Our inexpensive microarray tests can't examine the STR short tandem repeat markers at all, whether on the Y-chromosome or the autosomes. In a nutshell, the microarrays look like oversized microscope slides, are a glass plate encased in plastic, and are "programmable": the chip contains tens of thousands of "probes" that are tiny, synthetic bits of DNA that will attract specific bits of the test-taker's DNA when the prepared DNA solution is washed over it and allowed to stand a while.

The microarray chips are cheap and can even be reused a few times. In the lab, it's a once-and-done process over a period of a couple of days. The amount of manual time involved is pretty insignificant, which is why hundreds of samples can be run through a lab each day. With the microarrays, bits of prepared DNA either find and stick to the probes, or they don't. In every test run there will be "no calls," places where the probes couldn't identify properly "stuck" DNA.

STRs don't represent different alleles--the A, C, G, T of DNA--but an identified set of usually two to seven base pairs in length that actually replicate themselves in succession on the chromosome. To look for the number of exact repeats, the DNA can't be fragmented like it is for our autosomal tests. If the chromosome strands are cut into arbitrary small pieces, there's no way to count the number of repeats.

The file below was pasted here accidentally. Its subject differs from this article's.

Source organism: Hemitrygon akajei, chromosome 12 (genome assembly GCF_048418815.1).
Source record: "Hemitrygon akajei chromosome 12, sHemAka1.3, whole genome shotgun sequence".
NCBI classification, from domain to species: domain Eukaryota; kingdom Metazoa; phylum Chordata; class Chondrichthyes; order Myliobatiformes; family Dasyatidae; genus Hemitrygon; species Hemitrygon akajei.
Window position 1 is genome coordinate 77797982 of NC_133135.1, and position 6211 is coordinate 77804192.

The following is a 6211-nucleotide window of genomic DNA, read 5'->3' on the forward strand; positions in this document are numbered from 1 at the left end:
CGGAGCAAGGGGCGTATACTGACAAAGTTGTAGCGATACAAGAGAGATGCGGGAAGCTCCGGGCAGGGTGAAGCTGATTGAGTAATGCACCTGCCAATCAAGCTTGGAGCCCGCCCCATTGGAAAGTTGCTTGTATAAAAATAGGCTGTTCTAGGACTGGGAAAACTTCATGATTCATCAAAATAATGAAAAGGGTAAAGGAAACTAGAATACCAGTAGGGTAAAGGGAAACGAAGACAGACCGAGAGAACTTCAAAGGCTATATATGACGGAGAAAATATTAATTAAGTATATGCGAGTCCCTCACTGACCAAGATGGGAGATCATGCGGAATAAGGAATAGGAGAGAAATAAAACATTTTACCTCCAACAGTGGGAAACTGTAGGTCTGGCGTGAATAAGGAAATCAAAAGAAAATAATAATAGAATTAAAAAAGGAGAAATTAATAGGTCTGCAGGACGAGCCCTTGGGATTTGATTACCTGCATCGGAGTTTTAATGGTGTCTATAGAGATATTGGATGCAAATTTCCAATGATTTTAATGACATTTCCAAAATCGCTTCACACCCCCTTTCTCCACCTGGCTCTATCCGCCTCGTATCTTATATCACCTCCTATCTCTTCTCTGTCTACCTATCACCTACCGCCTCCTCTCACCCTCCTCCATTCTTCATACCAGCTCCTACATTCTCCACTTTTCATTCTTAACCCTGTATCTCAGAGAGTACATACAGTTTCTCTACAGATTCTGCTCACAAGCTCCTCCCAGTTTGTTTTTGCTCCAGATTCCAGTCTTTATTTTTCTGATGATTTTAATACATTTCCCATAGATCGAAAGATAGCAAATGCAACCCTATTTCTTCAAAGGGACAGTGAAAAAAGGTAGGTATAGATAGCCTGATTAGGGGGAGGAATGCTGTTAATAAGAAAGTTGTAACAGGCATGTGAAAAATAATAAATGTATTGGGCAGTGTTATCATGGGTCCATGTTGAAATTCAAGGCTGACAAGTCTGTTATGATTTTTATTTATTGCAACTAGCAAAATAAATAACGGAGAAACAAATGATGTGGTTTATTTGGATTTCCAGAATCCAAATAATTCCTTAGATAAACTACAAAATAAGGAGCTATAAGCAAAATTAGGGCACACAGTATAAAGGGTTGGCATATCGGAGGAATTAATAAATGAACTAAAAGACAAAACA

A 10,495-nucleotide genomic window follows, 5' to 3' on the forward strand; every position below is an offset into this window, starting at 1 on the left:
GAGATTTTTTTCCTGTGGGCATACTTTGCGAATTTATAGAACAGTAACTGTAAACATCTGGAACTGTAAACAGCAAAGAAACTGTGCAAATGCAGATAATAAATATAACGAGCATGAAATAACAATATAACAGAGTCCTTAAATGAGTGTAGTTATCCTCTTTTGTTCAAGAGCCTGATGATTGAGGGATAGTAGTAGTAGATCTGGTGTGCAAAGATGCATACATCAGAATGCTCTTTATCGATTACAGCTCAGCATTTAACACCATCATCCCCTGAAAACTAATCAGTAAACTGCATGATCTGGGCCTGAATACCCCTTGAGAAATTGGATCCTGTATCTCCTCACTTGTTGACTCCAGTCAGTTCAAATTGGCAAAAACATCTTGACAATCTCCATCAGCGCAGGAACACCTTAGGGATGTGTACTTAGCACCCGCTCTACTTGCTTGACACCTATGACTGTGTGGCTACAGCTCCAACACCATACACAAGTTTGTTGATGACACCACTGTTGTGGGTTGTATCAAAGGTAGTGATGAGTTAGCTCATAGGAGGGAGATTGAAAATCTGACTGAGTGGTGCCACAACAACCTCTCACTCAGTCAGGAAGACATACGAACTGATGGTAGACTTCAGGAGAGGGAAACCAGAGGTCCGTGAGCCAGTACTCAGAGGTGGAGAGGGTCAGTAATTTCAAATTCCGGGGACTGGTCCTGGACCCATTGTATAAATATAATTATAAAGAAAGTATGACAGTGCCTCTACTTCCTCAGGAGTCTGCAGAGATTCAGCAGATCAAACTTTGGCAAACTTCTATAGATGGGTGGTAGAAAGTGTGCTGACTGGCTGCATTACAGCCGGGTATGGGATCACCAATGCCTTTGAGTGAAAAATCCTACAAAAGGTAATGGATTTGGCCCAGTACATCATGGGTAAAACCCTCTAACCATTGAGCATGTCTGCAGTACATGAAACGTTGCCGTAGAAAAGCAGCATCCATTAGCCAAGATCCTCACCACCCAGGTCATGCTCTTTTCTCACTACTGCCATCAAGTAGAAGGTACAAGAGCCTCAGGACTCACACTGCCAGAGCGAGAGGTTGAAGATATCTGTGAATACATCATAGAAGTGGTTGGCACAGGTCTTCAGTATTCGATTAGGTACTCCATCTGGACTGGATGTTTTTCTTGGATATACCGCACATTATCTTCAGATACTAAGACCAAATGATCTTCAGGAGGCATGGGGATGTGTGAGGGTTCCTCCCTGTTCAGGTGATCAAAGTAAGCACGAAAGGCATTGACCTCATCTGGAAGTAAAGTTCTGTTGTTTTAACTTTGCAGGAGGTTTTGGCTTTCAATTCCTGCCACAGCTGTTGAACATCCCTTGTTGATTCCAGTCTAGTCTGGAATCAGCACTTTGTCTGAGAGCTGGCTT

Instead, a process much more like traditional Sanger sequencing is employed. A method called polymerase chain reaction is used along with fluorescent staining in order to evaluate the number of repeats at those specific positions along the chromosome. And multiple runs have to be performed in order to arrive at an accurate count.

I know it's more than you ever wanted to know. But it's a very valid question that comes up from time to time. Edited: And what Mike's talking about with the Big Y test is a yet whole 'nother ballgame. That's next-gen full sequencing of the Y-chromosome and goes into coverage depths well beyond what's considered medically valid for whole genome sequencing. If money isn't an issue, however, that's absolutely the way to go for anyone interested in yDNA.

To the extent current testing technology permits it, that's a one-time expense: everything we can know about a Y-chromosome, the Big Y test will reveal it; and the data is continually evaluated and adjusted against things like new haplotree branches and private variants that become named SNPs.